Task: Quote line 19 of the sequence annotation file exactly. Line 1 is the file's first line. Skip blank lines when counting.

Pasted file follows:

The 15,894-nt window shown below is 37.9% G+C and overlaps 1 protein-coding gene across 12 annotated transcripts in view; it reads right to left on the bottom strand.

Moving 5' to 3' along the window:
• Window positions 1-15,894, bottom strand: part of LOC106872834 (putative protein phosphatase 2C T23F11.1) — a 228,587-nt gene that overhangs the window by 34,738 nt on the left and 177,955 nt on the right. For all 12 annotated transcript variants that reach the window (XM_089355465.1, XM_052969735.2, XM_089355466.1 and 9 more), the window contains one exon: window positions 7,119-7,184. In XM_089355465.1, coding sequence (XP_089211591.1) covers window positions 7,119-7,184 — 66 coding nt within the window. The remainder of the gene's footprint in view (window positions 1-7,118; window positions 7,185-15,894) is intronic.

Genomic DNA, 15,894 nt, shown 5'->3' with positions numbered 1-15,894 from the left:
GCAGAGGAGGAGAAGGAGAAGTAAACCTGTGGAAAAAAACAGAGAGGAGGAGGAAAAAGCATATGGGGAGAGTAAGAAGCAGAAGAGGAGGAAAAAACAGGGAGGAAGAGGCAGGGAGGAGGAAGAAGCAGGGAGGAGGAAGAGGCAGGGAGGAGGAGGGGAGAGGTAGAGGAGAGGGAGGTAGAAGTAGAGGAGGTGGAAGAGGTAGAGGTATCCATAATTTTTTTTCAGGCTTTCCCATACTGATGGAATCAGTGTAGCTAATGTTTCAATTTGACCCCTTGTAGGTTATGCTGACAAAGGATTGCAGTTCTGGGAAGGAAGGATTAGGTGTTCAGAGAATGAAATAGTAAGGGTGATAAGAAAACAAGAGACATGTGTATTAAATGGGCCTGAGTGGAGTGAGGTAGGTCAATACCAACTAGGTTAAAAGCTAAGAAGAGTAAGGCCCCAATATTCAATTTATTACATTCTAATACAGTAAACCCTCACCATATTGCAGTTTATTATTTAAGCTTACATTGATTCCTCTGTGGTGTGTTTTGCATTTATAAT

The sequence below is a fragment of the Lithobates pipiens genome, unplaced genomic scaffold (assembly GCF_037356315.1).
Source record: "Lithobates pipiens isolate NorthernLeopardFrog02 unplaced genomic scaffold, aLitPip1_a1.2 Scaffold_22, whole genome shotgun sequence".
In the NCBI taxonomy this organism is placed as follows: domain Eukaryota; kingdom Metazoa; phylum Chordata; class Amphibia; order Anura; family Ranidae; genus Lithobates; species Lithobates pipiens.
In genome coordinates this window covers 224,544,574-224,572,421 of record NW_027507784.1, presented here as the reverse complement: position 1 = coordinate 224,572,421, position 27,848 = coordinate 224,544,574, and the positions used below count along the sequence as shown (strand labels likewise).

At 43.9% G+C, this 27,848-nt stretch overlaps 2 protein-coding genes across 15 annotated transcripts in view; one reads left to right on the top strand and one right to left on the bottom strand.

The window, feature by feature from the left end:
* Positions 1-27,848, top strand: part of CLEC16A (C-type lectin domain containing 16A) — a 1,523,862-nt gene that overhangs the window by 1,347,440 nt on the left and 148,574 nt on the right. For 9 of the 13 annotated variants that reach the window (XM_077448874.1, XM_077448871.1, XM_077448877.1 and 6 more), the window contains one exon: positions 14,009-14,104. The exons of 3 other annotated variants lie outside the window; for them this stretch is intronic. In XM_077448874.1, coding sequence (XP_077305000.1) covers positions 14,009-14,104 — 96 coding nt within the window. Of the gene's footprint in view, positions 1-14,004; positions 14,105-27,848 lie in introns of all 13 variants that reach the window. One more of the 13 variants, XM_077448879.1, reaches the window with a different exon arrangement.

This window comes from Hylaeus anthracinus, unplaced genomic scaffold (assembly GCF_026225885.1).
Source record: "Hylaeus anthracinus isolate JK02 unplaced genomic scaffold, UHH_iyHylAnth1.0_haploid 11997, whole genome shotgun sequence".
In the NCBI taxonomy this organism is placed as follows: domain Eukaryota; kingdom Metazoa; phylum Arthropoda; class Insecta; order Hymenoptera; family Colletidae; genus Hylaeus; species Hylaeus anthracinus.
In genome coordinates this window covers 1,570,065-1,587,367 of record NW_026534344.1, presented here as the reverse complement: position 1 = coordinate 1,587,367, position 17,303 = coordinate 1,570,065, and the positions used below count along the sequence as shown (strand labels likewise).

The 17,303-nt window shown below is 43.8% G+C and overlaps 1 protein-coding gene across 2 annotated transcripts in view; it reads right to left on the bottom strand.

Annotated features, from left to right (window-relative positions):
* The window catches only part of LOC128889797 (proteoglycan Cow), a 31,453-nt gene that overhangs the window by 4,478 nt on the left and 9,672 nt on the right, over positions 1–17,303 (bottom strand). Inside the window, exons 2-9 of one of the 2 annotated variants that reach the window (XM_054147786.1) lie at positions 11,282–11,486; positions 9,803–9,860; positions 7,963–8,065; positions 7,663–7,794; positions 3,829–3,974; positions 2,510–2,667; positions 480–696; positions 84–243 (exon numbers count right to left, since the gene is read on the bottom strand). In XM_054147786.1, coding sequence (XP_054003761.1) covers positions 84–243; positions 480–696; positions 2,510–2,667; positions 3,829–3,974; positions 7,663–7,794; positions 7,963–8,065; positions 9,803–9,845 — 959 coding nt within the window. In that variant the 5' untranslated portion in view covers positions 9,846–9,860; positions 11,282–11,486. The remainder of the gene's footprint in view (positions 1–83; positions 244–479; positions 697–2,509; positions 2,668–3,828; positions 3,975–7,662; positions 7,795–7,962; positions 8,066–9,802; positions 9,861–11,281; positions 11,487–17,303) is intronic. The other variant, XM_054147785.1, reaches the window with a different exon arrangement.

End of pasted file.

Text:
* The window catches only part of LOC128889797 (proteoglycan Cow), a 31,453-nt gene that overhangs the window by 4,478 nt on the left and 9,672 nt on the right, over positions 1–17,303 (bottom strand). Inside the window, exons 2-9 of one of the 2 annotated variants that reach the window (XM_054147786.1) lie at positions 11,282–11,486; positions 9,803–9,860; positions 7,963–8,065; positions 7,663–7,794; positions 3,829–3,974; positions 2,510–2,667; positions 480–696; positions 84–243 (exon numbers count right to left, since the gene is read on the bottom strand). In XM_054147786.1, coding sequence (XP_054003761.1) covers positions 84–243; positions 480–696; positions 2,510–2,667; positions 3,829–3,974; positions 7,663–7,794; positions 7,963–8,065; positions 9,803–9,845 — 959 coding nt within the window. In that variant the 5' untranslated portion in view covers positions 9,846–9,860; positions 11,282–11,486. The remainder of the gene's footprint in view (positions 1–83; positions 244–479; positions 697–2,509; positions 2,668–3,828; positions 3,975–7,662; positions 7,795–7,962; positions 8,066–9,802; positions 9,861–11,281; positions 11,487–17,303) is intronic. The other variant, XM_054147785.1, reaches the window with a different exon arrangement.